The limiting factor is almost always a EBITDA/interest multiple. So how many times the company can cover its interest expenses after absorbing the debt which has been issued to finance the purchase. And it is pretty easy to understand that if interest rates go up, the PE guys can push down less debt and are able to pay less for the purchase. However this does not happen over night but usually only with a time lag. A PE shop working on a deal for 2 years will maybe make a compromise instead of just killing the deal, but over time the PE guys will need to lower their bid prices in order to protect their equity returns And this at some point in time will impact valuations especially in the mid and small cap sector if interest rates really go up.

Just to be clear: I am not amking a prediction that interest rates will rise. But if they do i think one should really pay attention to this and try to avoid to be fully exposed to the potentially very negative effects.

On the other hand I will clearly continue my bottom up approach and try to find interesting companies, but clearly I will need to make sure that I will be protected against adverse outcomes.


  • Value Investigator

    Your continuous and pronounced outperformance is really astonishing. Congratulations. Especially considering that this is a „hobby portfolio“ – or is there a considerable overlap with professional worklife if I may ask?

    While probably not enough data to testify statistically significant outperformance from an academic perspective, the investing rationales you provide in this blog clearly speak against „luck“. Overall, this is not really consistent with a very efficient market.

    Would you like to share to what factors you attribute your outperformance in general? E.g. willingness to hold a rather concentrated portfolio; experience; focus on less efficient areas of the market; connections (i.e. „Tipps“ the right sources); experience, minimization of errors vs making big „bets“…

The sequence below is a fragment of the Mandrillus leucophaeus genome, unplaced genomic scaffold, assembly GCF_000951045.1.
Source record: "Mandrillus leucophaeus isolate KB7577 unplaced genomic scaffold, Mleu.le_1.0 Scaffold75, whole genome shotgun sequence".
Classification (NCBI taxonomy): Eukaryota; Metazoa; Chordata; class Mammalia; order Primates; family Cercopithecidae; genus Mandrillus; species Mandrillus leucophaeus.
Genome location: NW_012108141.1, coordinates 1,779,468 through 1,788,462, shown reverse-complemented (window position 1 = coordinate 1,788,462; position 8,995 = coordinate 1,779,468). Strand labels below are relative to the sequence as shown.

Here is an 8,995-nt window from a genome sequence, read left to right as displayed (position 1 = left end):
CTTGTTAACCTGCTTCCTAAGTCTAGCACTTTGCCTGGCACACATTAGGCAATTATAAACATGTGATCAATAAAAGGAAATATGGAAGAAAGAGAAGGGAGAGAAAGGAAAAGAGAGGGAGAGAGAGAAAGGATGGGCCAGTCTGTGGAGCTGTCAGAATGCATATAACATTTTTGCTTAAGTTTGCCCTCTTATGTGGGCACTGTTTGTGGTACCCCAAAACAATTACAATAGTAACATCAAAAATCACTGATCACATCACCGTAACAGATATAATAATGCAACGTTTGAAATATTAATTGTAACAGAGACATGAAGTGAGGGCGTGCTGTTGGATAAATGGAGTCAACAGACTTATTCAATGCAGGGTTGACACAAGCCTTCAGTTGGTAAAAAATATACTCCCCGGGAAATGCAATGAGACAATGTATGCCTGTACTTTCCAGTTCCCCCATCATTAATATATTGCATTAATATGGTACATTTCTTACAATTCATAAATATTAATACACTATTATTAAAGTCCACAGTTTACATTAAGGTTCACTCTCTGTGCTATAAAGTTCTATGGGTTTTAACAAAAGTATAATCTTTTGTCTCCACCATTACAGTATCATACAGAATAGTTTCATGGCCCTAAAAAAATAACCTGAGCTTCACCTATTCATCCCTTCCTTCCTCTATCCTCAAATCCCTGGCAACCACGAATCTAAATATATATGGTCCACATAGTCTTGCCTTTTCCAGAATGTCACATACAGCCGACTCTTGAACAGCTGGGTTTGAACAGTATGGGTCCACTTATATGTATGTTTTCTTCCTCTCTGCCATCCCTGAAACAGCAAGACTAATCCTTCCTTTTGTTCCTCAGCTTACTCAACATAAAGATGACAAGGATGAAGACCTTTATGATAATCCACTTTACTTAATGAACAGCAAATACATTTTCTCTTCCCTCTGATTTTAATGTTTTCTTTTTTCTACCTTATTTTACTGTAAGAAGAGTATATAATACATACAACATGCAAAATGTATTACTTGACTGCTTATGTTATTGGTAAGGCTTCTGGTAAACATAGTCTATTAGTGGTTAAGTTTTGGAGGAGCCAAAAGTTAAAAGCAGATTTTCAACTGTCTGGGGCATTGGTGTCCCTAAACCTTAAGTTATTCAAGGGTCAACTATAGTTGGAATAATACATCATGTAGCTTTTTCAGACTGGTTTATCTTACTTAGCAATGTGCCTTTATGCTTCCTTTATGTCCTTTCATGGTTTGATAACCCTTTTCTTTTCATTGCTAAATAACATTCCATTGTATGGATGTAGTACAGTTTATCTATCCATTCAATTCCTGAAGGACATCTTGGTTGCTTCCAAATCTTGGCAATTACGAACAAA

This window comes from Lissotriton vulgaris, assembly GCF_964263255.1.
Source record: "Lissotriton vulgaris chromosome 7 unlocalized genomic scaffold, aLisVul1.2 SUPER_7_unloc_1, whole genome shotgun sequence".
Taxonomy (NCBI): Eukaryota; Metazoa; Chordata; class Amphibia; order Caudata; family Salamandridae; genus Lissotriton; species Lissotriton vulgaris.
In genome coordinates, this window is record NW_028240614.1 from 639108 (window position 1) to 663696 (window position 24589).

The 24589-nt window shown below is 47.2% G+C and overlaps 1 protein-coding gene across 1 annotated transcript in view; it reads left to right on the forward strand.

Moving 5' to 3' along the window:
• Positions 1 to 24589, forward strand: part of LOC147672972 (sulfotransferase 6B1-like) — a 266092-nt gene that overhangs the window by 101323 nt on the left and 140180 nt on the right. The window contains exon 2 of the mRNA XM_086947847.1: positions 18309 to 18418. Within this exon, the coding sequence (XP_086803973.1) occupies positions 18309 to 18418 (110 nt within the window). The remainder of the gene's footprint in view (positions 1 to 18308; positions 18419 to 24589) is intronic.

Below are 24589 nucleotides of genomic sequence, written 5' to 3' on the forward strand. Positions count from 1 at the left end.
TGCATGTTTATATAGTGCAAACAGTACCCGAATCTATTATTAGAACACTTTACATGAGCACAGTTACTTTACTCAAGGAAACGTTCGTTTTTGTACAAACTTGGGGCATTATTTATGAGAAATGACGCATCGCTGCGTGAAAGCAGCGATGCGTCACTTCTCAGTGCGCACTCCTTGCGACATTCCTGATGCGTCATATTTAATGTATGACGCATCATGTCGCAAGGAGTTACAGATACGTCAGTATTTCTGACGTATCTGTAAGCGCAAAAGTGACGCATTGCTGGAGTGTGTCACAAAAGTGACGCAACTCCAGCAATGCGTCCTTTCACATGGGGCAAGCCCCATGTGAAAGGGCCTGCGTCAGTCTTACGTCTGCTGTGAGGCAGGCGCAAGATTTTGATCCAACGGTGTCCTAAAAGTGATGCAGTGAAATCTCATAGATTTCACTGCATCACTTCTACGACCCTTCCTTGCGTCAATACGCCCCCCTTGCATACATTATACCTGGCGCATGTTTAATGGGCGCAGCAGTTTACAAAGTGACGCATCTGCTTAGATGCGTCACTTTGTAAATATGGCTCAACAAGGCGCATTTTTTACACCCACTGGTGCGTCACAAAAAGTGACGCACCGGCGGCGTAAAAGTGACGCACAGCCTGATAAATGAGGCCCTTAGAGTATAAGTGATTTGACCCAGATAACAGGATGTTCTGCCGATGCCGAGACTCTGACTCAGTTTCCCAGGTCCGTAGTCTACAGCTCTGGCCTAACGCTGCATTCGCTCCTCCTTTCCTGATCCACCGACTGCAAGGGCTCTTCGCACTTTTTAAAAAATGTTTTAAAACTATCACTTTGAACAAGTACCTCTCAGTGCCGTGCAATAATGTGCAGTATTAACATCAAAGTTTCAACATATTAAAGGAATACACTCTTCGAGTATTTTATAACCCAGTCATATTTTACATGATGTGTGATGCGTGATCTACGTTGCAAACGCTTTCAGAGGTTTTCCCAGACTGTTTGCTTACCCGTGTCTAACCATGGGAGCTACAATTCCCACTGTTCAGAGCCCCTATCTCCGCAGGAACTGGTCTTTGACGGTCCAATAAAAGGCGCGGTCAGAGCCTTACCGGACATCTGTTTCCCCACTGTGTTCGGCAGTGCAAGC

May the large macro-trend towards passive investment vehicles or quant-driven short-term oriented strategies have made it easier to outperform the market if the investment horizon is at least a few years?

  • Thank you for the interesting article. In your example you choose a risk premium of 7 percent. I have not a deep knowledge in fundamental numbers and would like to know, what is the base of that number? Why 7 percent and not 6 or 8 for example?
    Thank you.

  • Happy new year to you and the V&O community !

    Your concerns on the effects of potential reversal of interest-rates [1], combined with some bearish sentiment (Buffet article) [2], and the mainstream view [3] that western equity markets in are either overpriced (US) or almost fully-priced (EU, after a come-back in 2017), with wome Asian economies seem also hot (India)… bring me to the following question:

    Wouldn’t you consider exposition to low-PE (or CAPE) equity markets via ETF, namely East-Europe ?

    We DO know your choice is to concentrate in value opportunities in EU stocks, but when their equity markets are expensive it may make sense to move beyond them.

    PS. Luckily I did not miss on ASR:NL, and I stayed on Idorsia (~ +100% in less than 1Y !! ) 😉

    • You’re the man !!!

      But no, I don’t want to “diworsify” in “low PE / CAPE” markets. I do look at Eastern European stocks but I miss the quality.

      • Diworsify could also be holding to good quality at very high , unreasonable prices… Then it comes to a question of taste !

        Btw, Germany’s CAPE seems better than others, and AUT is even better (probably for their exposure to east & to ‘diworsify’).

  • Congrats with a fine year and beating your benchmark.

    2 quick comments regarding interest rates and DCFs.
    i) In my opinion you would be wrong if you i) adjust your WACC down because of a low risk free rate without lowering the growth rate in you model or ii) up the WACC without upping the growth.
    ii) Alternatively, a low risk free rate means that the economy isn’t doing well, thus the equity premium should be higher.

    Either way, the NPV shouldn’t vary too much as I see it.

  • Value Investigator

    I think the threat or higher interest rates is very relevant for equity markets.

    On the other hand, interest rates should be primarily driven by inflationary concerns.

    The inflation rate is 2,2% in the US and 1,5% in Europe.

    Why would the FED or ECB threaten a finally solid economy? GDP growth is still far from extreme. Unemployment in the eurozone is 8,8% and youth unemployment is 18,8%.

    Real income growth is still very weak, so I do not expect inflationary pressure from here.

    I am not sure why inflation rates are so low despite all the quantitative easing we had. There may be something to the story on price pressure due to the „amazonization“ of a lot of goods, increasing efficiency and lower prices due to digitization.

    I think it is still too early to bet on (or explicitly protect against) inflation (and therefore higher rates).